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Shock and Awe Doctrine Options
Daemon
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Shock and Awe Doctrine

The shock and awe doctrine is a military strategy based on the use of overwhelming force, dominant maneuvers, and staggering displays of power to control an adversary's perception of the battlefield and quickly destroy its will to fight. Though the doctrine recognizes the need to minimize civilian casualties, it relies on the disruption of water supplies, food production, and other aspects of infrastructure. What historic military campaigns can be said to have operated under similar principles? More...
KSPavan
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Shock and Awe Doctrine
The shock and awe doctrine is a military strategy based on the use of overwhelming force, dominant maneuvers, and staggering displays of power to control an adversary's perception of the battlefield and quickly destroy its will to fight. Though the doctrine recognizes the need to minimize civilian casualties, it relies on the disruption of water supplies, food production, and other aspects of infrastructure.
raghd muhi al-deen
Posted: Sunday, October 08, 2017 12:42:03 PM

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Shock and Awe
Also found in: Dictionary.
For other uses, see Shock and Awe (disambiguation).

Shock and awe (technically known as rapid dominance) is a military doctrine based on the use of overwhelming power and spectacular displays of force to paralyze the enemy's perception of the battlefield and destroy its will to fight.[1][2] The doctrine was written by Harlan K. Ullman and James P. Wade in 1996 and is a product of the National Defense University of the United States.[2][1]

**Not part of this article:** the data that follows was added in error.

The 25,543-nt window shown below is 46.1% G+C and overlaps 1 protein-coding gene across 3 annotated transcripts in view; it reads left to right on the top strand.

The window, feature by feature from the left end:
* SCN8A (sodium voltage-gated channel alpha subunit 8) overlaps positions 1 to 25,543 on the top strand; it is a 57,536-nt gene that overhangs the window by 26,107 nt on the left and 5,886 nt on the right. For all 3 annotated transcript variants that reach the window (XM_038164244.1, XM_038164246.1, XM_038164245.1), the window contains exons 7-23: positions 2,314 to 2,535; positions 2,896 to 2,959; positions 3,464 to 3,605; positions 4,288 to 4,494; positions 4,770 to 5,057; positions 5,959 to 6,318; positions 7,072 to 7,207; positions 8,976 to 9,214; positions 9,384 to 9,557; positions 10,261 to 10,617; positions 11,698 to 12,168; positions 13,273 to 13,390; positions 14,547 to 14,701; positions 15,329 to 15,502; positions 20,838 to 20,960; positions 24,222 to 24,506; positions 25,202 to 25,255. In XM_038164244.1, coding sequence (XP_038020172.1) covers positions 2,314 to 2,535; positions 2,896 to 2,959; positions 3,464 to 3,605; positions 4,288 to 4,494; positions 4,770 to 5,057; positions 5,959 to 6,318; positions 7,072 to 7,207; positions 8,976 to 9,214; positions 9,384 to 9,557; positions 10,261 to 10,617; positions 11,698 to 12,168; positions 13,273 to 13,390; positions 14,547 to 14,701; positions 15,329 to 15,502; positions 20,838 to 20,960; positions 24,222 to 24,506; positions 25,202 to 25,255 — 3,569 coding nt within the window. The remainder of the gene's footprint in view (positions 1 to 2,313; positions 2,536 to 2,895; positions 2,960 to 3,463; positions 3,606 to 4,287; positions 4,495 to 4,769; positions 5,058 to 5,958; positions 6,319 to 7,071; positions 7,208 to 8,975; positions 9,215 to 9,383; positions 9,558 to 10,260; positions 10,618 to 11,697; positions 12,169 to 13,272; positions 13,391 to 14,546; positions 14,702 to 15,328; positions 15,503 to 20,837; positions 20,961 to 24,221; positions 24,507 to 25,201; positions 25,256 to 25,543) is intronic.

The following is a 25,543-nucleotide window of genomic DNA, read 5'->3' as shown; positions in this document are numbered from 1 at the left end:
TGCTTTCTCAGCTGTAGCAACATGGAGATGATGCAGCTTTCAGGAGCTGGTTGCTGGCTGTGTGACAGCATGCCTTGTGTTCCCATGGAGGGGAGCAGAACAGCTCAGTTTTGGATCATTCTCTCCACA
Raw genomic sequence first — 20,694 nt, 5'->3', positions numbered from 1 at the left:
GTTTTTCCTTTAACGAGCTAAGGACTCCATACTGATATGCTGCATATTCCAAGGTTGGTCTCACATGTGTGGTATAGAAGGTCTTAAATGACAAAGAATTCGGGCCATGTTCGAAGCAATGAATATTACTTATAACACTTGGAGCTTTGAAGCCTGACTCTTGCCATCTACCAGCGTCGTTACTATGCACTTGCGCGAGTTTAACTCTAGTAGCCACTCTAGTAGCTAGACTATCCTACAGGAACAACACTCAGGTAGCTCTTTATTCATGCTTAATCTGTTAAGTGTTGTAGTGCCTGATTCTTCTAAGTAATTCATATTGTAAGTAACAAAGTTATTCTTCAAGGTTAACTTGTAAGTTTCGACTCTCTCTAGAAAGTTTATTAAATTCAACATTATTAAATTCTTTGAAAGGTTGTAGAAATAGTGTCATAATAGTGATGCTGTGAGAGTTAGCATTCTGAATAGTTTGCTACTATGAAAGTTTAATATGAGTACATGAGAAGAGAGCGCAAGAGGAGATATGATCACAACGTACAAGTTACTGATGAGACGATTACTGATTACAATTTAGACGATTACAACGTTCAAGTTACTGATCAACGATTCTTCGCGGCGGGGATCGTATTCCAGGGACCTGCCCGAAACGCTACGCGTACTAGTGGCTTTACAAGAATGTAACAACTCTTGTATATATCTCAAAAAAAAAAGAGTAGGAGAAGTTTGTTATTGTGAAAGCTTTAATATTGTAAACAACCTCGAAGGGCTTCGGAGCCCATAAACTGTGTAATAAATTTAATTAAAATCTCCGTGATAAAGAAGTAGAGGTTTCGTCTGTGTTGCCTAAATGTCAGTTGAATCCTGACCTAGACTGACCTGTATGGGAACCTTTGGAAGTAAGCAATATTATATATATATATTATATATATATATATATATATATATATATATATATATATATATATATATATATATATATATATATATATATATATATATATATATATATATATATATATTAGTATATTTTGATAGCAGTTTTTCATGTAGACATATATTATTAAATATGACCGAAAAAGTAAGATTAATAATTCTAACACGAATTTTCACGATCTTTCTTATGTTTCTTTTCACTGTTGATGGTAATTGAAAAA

Doctrine of rapid dominance

Rapid dominance is defined by its authors, Harlan K. Ullman and James P. Wade, as attempting

to affect the will, perception, and understanding of the adversary to fight or respond to our strategic policy ends through imposing a regime of Shock and Awe.[3]

Further, rapid dominance will, according to Ullman and Wade,

impose this overwhelming level of Shock and Awe against an adversary on an immediate or sufficiently timely basis to paralyze its will to carry on ... [to] seize control of the environment and paralyze or so overload an adversary's perceptions and understanding of events that the enemy would be incapable of resistance at the tactical and strategic levels.[4]

Introducing the doctrine in a report to the United States' National Defense University in 1996, Ullman and Wade describe it as an attempt to develop a post-Cold War military doctrine for the United States. Rapid dominance and shock and awe, they write, may become a "revolutionary change" as the United States military is reduced in size and information technology is increasingly integrated into warfare.[5] Subsequent U.S. military authors have written that rapid dominance exploits the "superior technology, precision engagement, and information dominance" of the United States.[6]

Ullman and Wade identify four vital characteristics of rapid dominance:[7]